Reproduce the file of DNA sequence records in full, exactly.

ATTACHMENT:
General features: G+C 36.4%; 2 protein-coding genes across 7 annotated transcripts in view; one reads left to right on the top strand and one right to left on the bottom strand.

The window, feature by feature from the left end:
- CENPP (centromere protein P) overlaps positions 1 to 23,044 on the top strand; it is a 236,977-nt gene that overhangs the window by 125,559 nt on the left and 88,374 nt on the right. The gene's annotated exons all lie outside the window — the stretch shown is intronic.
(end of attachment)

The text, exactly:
General features: G+C 36.4%; 2 protein-coding genes across 7 annotated transcripts in view; one reads left to right on the top strand and one right to left on the bottom strand.

The window, feature by feature from the left end:
- CENPP (centromere protein P) overlaps positions 1 to 23,044 on the top strand; it is a 236,977-nt gene that overhangs the window by 125,559 nt on the left and 88,374 nt on the right. The gene's annotated exons all lie outside the window — the stretch shown is intronic.